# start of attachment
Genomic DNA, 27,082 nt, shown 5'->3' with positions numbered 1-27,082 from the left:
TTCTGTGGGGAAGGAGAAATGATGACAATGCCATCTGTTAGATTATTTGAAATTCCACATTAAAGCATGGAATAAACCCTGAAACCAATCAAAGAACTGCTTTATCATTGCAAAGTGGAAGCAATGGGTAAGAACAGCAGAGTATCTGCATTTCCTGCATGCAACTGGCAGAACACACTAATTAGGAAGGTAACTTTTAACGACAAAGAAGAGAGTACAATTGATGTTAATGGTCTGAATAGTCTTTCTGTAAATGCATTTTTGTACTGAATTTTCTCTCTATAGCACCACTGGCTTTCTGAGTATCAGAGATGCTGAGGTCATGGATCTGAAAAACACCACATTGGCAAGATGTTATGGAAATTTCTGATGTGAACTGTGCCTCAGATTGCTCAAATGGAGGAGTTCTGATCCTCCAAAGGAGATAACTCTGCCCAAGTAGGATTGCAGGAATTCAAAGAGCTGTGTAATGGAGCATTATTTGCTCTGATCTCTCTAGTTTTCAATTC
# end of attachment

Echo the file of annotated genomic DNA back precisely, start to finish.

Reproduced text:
Genomic DNA, 27,082 nt, shown 5'->3' with positions numbered 1-27,082 from the left:
TTCTGTGGGGAAGGAGAAATGATGACAATGCCATCTGTTAGATTATTTGAAATTCCACATTAAAGCATGGAATAAACCCTGAAACCAATCAAAGAACTGCTTTATCATTGCAAAGTGGAAGCAATGGGTAAGAACAGCAGAGTATCTGCATTTCCTGCATGCAACTGGCAGAACACACTAATTAGGAAGGTAACTTTTAACGACAAAGAAGAGAGTACAATTGATGTTAATGGTCTGAATAGTCTTTCTGTAAATGCATTTTTGTACTGAATTTTCTCTCTATAGCACCACTGGCTTTCTGAGTATCAGAGATGCTGAGGTCATGGATCTGAAAAACACCACATTGGCAAGATGTTATGGAAATTTCTGATGTGAACTGTGCCTCAGATTGCTCAAATGGAGGAGTTCTGATCCTCCAAAGGAGATAACTCTGCCCAAGTAGGATTGCAGGAATTCAAAGAGCTGTGTAATGGAGCATTATTTGCTCTGATCTCTCTAGTTTTCAATTC